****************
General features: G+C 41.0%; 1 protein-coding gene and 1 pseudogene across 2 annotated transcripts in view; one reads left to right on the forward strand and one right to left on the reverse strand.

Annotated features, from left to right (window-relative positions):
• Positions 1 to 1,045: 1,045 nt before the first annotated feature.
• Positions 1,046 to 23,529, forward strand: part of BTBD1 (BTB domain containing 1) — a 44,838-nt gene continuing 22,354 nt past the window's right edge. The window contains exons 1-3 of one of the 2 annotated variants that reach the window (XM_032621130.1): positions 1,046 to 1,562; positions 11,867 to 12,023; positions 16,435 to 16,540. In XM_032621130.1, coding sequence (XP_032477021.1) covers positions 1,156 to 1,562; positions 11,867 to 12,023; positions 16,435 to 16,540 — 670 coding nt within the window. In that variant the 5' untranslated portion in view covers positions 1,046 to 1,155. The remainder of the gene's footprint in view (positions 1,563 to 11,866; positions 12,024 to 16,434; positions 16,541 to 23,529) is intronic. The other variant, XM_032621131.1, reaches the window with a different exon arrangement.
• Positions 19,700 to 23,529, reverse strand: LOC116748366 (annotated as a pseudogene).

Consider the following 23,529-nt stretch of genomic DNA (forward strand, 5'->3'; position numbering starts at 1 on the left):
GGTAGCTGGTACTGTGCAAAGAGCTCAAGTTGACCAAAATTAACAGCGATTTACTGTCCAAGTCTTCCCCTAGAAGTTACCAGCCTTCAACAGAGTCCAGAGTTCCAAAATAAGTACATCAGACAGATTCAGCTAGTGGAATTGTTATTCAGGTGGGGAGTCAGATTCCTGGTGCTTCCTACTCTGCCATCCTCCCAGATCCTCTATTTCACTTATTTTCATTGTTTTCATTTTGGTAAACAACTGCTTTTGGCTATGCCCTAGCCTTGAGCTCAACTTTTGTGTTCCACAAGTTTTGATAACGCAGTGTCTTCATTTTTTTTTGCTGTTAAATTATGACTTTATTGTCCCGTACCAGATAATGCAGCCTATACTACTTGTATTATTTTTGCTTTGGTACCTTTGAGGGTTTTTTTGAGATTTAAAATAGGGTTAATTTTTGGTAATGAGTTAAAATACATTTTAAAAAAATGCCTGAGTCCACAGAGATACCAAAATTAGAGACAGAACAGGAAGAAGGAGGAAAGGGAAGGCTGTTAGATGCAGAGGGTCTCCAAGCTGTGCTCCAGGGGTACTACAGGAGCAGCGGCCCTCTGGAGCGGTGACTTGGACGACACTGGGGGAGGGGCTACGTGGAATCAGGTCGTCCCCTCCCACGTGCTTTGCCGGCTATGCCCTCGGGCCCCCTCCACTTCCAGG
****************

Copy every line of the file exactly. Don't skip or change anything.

General features: G+C 41.0%; 1 protein-coding gene and 1 pseudogene across 2 annotated transcripts in view; one reads left to right on the forward strand and one right to left on the reverse strand.

Annotated features, from left to right (window-relative positions):
• Positions 1 to 1,045: 1,045 nt before the first annotated feature.
• Positions 1,046 to 23,529, forward strand: part of BTBD1 (BTB domain containing 1) — a 44,838-nt gene continuing 22,354 nt past the window's right edge. The window contains exons 1-3 of one of the 2 annotated variants that reach the window (XM_032621130.1): positions 1,046 to 1,562; positions 11,867 to 12,023; positions 16,435 to 16,540. In XM_032621130.1, coding sequence (XP_032477021.1) covers positions 1,156 to 1,562; positions 11,867 to 12,023; positions 16,435 to 16,540 — 670 coding nt within the window. In that variant the 5' untranslated portion in view covers positions 1,046 to 1,155. The remainder of the gene's footprint in view (positions 1,563 to 11,866; positions 12,024 to 16,434; positions 16,541 to 23,529) is intronic. The other variant, XM_032621131.1, reaches the window with a different exon arrangement.
• Positions 19,700 to 23,529, reverse strand: LOC116748366 (annotated as a pseudogene).

Consider the following 23,529-nt stretch of genomic DNA (forward strand, 5'->3'; position numbering starts at 1 on the left):
GGTAGCTGGTACTGTGCAAAGAGCTCAAGTTGACCAAAATTAACAGCGATTTACTGTCCAAGTCTTCCCCTAGAAGTTACCAGCCTTCAACAGAGTCCAGAGTTCCAAAATAAGTACATCAGACAGATTCAGCTAGTGGAATTGTTATTCAGGTGGGGAGTCAGATTCCTGGTGCTTCCTACTCTGCCATCCTCCCAGATCCTCTATTTCACTTATTTTCATTGTTTTCATTTTGGTAAACAACTGCTTTTGGCTATGCCCTAGCCTTGAGCTCAACTTTTGTGTTCCACAAGTTTTGATAACGCAGTGTCTTCATTTTTTTTTGCTGTTAAATTATGACTTTATTGTCCCGTACCAGATAATGCAGCCTATACTACTTGTATTATTTTTGCTTTGGTACCTTTGAGGGTTTTTTTGAGATTTAAAATAGGGTTAATTTTTGGTAATGAGTTAAAATACATTTTAAAAAAATGCCTGAGTCCACAGAGATACCAAAATTAGAGACAGAACAGGAAGAAGGAGGAAAGGGAAGGCTGTTAGATGCAGAGGGTCTCCAAGCTGTGCTCCAGGGGTACTACAGGAGCAGCGGCCCTCTGGAGCGGTGACTTGGACGACACTGGGGGAGGGGCTACGTGGAATCAGGTCGTCCCCTCCCACGTGCTTTGCCGGCTATGCCCTCGGGCCCCCTCCACTTCCAGG